Author and CNN opinion columnist Jeff Yang has spoken out regarding actor Constance Wu’s claims of having experienced sexual harassment on the set of ABC’s hit series “Fresh Off the Boat.”
In a Twitter thread, Yang, whose son Hudson Yang played Eddie Huang in the American sitcom, expressed regret for not speaking out when Wu approached him with her allegations during the show’s production.
Yang initially distanced himself from Wu’s allegations on Sept. 24, tweeting: “I don’t want to talk about it, it’s not my place to comment and I have nothing to share.” Two days later, he explained that his initial tweet was made to address questions he had received regarding Wu’s new memoir, “Making a Scene.” He also said that she had since reached out to him.
“She reminded me that I *DO* have something to share: That she’d mentioned experiencing harassment to me—without details—while we were both on set,” Yang wrote. “It was Season 5, we were in the makeup trailer, and she was getting her face done for shoot and I was waiting for my son.”
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Yang wrote that when Wu brought her concerns to his attention, he asked why she had not brought her concerns to the executive producers, to which she explained that she was not on speaking terms with one of them because he had harassed her in the past. This aligns with her recent claims that a senior producer, only identified in her memoir by the initial “M,” had been controlling her, telling her what to wear, demanding she send him selfies and touching her inappropriately.
“I didn’t know then whether to take what she’d said seriously; I didn’t know if I was even intended to hear it,” Yang continued. “But I did hear it, and even as a bystander, I could have pursued it; I could have pushed her to speak up about it. And I did not.”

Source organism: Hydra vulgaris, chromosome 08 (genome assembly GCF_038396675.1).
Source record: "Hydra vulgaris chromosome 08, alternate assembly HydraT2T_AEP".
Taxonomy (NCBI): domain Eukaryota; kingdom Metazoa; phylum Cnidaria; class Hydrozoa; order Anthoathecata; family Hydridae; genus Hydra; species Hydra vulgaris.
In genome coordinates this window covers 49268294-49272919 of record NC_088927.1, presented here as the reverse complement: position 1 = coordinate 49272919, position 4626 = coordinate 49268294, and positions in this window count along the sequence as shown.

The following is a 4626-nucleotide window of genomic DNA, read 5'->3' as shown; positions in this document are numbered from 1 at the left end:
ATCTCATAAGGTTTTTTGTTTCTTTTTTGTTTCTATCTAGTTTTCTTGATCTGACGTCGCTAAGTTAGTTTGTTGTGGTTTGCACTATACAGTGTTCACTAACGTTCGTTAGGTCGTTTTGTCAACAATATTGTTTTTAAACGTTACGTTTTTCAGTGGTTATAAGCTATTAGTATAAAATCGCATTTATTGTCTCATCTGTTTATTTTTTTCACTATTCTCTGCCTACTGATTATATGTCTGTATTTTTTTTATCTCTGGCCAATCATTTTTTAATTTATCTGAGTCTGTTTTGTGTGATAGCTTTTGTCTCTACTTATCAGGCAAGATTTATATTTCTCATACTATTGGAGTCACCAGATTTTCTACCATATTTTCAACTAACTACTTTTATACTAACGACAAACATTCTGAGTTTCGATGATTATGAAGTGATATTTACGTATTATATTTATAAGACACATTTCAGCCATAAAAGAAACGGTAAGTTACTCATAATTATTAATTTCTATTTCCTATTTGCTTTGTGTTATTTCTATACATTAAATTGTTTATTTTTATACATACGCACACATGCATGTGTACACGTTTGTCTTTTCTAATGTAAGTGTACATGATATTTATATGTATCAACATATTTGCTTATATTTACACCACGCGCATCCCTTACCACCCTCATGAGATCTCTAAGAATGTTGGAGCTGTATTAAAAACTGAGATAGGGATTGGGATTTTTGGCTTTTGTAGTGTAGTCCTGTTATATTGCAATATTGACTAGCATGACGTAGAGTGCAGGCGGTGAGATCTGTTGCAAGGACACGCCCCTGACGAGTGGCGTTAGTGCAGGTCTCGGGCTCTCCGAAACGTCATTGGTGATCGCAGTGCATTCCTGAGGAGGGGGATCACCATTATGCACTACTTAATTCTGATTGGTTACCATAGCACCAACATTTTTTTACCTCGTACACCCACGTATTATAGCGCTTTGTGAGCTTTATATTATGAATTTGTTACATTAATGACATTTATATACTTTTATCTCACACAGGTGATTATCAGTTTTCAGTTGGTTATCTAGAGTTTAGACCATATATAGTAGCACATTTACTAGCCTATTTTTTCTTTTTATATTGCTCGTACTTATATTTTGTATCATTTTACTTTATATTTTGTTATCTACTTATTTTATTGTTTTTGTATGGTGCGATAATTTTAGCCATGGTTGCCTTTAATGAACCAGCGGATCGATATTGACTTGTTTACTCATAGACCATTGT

“I am not privy to what happened. I don’t even know the full allegations. So I can’t speak to anything beyond this one brief moment. But I’ve always advocated for people to speak their truth, and pushed for them to be heard.”
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Yang ended his initial thread by reflecting on his decision to remain silent, concluding that it was ultimately the wrong decision:
“I ask myself: Did I let her passing statement go out of respect and admiration for the person in question? Or out of concern for ripple effects on others, including my son? Or because felt I had no right to speak up in this situation? Whatever the case, I failed in that instant.”
Wu responded to Yang’s thread with a correction, claiming that she approached him during the production of Season 2 – prior to the #MeToo movement and not during Season 5, as he initially wrote.
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“There is proof of this bc my witness was no longer working on the show by s5, he’d retired,” Wu wrote. “Also, bc I told you pre-Harvey Weinstein, pre-Trump, before I even knew I could go to HR. U didn’t even suggest I go to HR.”
Yang quickly corrected his error in a follow-up tweet, clarifying his mistake was a result of “bad memory” and that Wu had been explicit in expressing that she had been sexually harassed.
Wu thanked him for his correction in a response, saying, “Yes & I have a witness as proof it was in season 2 I told you,” Wu wrote. “Thank u for ur correction & apology. It’s ok, I honestly understand & empathize w/ ur inaction/uncertainty bc pre-#metoo none of us knew what to do in those cases, myself included.”
Wu only recently returned to social media after taking a three-year break due to online harassment she experienced for statements she made about the Season 6 renewal of “Fresh Off the Boat.” Despite the controversy, Wu tweeted that she still stands by the show:
“It is STILL a wonderful, family-friendly show to watch! Even though I suffered harrassment behind the scenes for the first 2 years, I’m still proud of everyone’s work on it and think it’s a great show.”
Featured Image via Commonwealth Club of California (left), CAPE (right)